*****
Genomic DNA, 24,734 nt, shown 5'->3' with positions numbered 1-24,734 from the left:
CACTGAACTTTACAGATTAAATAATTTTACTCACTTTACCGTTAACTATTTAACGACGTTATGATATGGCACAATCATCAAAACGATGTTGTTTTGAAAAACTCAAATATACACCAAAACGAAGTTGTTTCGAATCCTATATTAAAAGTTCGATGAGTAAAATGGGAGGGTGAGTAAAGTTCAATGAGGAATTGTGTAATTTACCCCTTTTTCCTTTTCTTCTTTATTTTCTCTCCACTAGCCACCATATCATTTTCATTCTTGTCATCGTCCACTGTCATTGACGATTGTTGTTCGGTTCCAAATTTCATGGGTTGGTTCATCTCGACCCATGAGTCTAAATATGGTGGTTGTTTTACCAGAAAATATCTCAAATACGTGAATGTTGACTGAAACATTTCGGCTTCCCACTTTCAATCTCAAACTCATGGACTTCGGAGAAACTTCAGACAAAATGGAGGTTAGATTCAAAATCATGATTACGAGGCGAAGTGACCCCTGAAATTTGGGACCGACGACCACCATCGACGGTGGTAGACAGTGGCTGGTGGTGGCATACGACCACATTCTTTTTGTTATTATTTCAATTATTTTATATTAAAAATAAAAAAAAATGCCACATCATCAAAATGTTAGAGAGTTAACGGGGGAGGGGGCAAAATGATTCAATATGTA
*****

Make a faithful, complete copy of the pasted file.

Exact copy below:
Genomic DNA, 24,734 nt, shown 5'->3' with positions numbered 1-24,734 from the left:
CACTGAACTTTACAGATTAAATAATTTTACTCACTTTACCGTTAACTATTTAACGACGTTATGATATGGCACAATCATCAAAACGATGTTGTTTTGAAAAACTCAAATATACACCAAAACGAAGTTGTTTCGAATCCTATATTAAAAGTTCGATGAGTAAAATGGGAGGGTGAGTAAAGTTCAATGAGGAATTGTGTAATTTACCCCTTTTTCCTTTTCTTCTTTATTTTCTCTCCACTAGCCACCATATCATTTTCATTCTTGTCATCGTCCACTGTCATTGACGATTGTTGTTCGGTTCCAAATTTCATGGGTTGGTTCATCTCGACCCATGAGTCTAAATATGGTGGTTGTTTTACCAGAAAATATCTCAAATACGTGAATGTTGACTGAAACATTTCGGCTTCCCACTTTCAATCTCAAACTCATGGACTTCGGAGAAACTTCAGACAAAATGGAGGTTAGATTCAAAATCATGATTACGAGGCGAAGTGACCCCTGAAATTTGGGACCGACGACCACCATCGACGGTGGTAGACAGTGGCTGGTGGTGGCATACGACCACATTCTTTTTGTTATTATTTCAATTATTTTATATTAAAAATAAAAAAAAATGCCACATCATCAAAATGTTAGAGAGTTAACGGGGGAGGGGGCAAAATGATTCAATATGTA